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Sri Lankan central bank keeps interest rates unchanged while waiting for important IMF deal



© Reuters. FILE PHOTO: People walk past the main entrance of the Central Bank of Sri Lanka in Colombo, Sri Lanka March 24, 2017. REUTERS/Dinuka Liyanawatte

By Uditha Jayasinghe and Swati Bhat

COLOMBO (Reuters) – Sri Lanka’s central bank left interest rates unchanged for a third straight meeting on Wednesday, as widely expected, saying the prevailing monetary tightening stance was crucial to tame inflation remained high and economic stability restored.

The island nation of 22 million people, trying to secure a $2.9 billion IMF funding package, is facing its worst economic crisis since independence from Britain in 1948.

The Standing Loan Base Rate was kept steady at 15.50% while the Permanent Deposit Base Rate was left unchanged at 14.50%, remaining at its highest level since August 2001. .

The Central Bank of Sri Lanka (CBSL) said in a statement: “The Board … is of the view that maintaining the current tight monetary policy stance is imperative to ensure that monetary conditions are maintained. currency remains tight enough to contain inflationary pressures. .

“Market interest rates are adjusting as expected, so there is no need to touch on policy rates,” said Udeeshan Jonas, chief strategist at CAL Group.

CBSL raised interest rates by up to 950 basis points between August 2021 and July 2022 to combat soaring inflation. Policymakers are still grappling with challenges on multiple fronts including foreign currency shortages, a devaluation of the rupee, a severe economic downturn and slowing global growth.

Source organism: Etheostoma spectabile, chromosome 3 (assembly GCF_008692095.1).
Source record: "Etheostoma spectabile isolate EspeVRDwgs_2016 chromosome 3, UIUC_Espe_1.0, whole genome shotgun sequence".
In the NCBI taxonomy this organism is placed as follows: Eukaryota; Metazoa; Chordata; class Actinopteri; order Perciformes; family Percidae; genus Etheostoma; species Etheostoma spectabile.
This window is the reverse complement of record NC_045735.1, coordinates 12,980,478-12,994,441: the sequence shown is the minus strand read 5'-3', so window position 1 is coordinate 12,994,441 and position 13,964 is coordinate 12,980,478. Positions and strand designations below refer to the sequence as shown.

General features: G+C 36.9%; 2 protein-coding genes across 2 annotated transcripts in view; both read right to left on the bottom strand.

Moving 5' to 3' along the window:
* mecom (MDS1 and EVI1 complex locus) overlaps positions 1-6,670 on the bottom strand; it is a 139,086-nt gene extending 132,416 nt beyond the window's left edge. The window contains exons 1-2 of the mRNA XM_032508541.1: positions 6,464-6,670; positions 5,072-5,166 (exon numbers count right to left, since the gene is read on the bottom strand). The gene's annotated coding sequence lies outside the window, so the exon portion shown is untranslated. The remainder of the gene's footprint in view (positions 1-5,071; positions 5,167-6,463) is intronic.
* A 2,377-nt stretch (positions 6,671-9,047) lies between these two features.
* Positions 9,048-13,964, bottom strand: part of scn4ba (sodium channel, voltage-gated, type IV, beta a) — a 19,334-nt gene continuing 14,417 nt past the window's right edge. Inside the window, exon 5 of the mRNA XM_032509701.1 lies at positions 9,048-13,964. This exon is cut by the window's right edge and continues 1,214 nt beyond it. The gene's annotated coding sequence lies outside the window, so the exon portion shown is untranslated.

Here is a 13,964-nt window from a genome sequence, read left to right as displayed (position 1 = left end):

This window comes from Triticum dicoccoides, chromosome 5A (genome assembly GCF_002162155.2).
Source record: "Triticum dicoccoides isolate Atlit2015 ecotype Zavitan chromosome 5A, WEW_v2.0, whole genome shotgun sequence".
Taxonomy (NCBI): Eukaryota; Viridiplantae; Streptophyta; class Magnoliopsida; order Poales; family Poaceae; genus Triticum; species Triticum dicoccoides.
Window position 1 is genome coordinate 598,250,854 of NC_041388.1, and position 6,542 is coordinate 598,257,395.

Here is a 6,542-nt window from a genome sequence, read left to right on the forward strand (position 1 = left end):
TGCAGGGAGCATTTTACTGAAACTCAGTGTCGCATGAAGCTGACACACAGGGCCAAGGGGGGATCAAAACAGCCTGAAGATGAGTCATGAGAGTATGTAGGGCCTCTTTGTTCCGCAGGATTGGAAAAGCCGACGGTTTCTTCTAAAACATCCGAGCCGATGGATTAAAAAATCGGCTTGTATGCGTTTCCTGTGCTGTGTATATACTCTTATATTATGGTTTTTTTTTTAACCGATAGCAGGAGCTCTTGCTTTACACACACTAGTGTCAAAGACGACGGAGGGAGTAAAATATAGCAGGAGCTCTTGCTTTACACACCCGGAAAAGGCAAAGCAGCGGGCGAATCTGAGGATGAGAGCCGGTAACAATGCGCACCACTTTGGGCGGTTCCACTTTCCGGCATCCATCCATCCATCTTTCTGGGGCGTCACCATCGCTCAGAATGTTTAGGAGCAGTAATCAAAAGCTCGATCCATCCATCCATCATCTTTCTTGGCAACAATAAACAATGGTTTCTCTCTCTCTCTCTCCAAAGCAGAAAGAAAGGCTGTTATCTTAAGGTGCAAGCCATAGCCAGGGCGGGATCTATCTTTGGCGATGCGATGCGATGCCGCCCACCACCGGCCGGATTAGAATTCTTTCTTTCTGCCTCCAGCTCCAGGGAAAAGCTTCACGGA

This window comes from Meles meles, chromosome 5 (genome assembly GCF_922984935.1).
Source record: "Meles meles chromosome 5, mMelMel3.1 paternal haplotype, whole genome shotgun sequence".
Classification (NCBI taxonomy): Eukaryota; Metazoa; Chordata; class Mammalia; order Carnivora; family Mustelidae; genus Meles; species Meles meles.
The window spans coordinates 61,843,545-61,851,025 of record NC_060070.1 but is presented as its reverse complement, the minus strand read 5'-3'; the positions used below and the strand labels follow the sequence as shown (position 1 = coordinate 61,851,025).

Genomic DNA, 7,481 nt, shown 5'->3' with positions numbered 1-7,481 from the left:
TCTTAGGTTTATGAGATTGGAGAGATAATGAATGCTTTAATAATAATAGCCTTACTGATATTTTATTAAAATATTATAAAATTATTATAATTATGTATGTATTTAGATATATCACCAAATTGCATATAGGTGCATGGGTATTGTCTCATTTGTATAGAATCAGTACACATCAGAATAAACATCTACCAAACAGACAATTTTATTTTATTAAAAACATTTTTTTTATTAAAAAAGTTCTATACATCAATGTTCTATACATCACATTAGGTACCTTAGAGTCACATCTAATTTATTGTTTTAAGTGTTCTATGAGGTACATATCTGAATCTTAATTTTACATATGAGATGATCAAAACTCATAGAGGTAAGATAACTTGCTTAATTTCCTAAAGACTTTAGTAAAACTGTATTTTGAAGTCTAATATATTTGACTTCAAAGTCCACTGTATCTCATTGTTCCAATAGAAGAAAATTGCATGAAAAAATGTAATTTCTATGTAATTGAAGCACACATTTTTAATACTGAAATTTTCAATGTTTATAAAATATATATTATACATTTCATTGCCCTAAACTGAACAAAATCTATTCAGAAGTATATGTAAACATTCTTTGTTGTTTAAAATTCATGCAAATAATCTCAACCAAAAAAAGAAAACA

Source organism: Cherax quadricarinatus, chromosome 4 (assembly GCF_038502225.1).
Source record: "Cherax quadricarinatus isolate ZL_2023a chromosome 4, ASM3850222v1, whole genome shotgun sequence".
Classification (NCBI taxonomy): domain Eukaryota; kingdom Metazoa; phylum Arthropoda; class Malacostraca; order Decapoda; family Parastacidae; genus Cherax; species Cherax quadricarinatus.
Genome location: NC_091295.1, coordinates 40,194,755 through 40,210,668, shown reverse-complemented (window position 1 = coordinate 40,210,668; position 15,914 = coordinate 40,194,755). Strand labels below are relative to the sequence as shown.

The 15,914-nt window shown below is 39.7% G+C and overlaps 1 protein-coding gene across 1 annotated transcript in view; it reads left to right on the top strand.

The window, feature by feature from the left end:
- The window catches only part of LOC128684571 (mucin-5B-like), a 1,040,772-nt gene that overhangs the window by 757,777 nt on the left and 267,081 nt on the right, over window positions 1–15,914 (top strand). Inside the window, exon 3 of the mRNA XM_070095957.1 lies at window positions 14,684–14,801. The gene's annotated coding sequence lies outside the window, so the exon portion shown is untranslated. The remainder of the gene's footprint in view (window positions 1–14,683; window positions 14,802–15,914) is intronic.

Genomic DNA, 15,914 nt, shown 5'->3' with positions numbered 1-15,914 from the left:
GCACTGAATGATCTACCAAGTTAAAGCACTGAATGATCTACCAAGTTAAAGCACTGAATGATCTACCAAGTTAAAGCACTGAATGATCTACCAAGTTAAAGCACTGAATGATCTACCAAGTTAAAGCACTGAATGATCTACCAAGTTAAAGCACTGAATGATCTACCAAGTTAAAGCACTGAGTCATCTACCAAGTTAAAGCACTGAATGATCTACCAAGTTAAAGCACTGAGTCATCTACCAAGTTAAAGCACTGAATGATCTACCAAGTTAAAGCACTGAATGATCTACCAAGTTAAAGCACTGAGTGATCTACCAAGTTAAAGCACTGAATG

The central bank said tightening monetary and fiscal policies would help bring inflation down to desired levels by the end of 2023, while restoring prices and economic stability in the medium term.

After hitting an annual high of 68.9% in September with food inflation rising to 93.7%, consumer inflation fell to 57.2% in December.

AWESOME OF the IMF

The CBSL statement said the external sector remains resilient despite increased challenges and the outlook remains positive with expected improvements regarding “financial security” from creditors. .

Sri Lanka is committed to meeting all of its debt payments and hopes to complete debt restructuring talks in the next six months, central bank chief P. Nandalal Weerasinghe said on Tuesday.

India told the IMF last week that it strongly supports Sri Lanka’s debt restructuring plan, a key endorsement for Colombo as it tries to secure a $2.9 billion program in four years. years with the global lender and shore up its damaged finances.

“It is important for CBSL to be clear in their communications about domestic debt restructuring, regardless of the decision,” said Thilina Panduwawala, head of research at Colombo-based Frontier Research. what the final decision is, since that is the main driver of the risk premium associated with market interest rates.”

MARKET RATE DOWN

The central bank said market interest rates have begun to fall and are expected to fall further.

Interest rates on three-month government securities have fallen to around 30% from a peak of around 32% earlier this month.

“They can only start looking at adjusting policy rates after inflation has turned significantly and the IMF deal is approved,” said Jonas of CAL Group.



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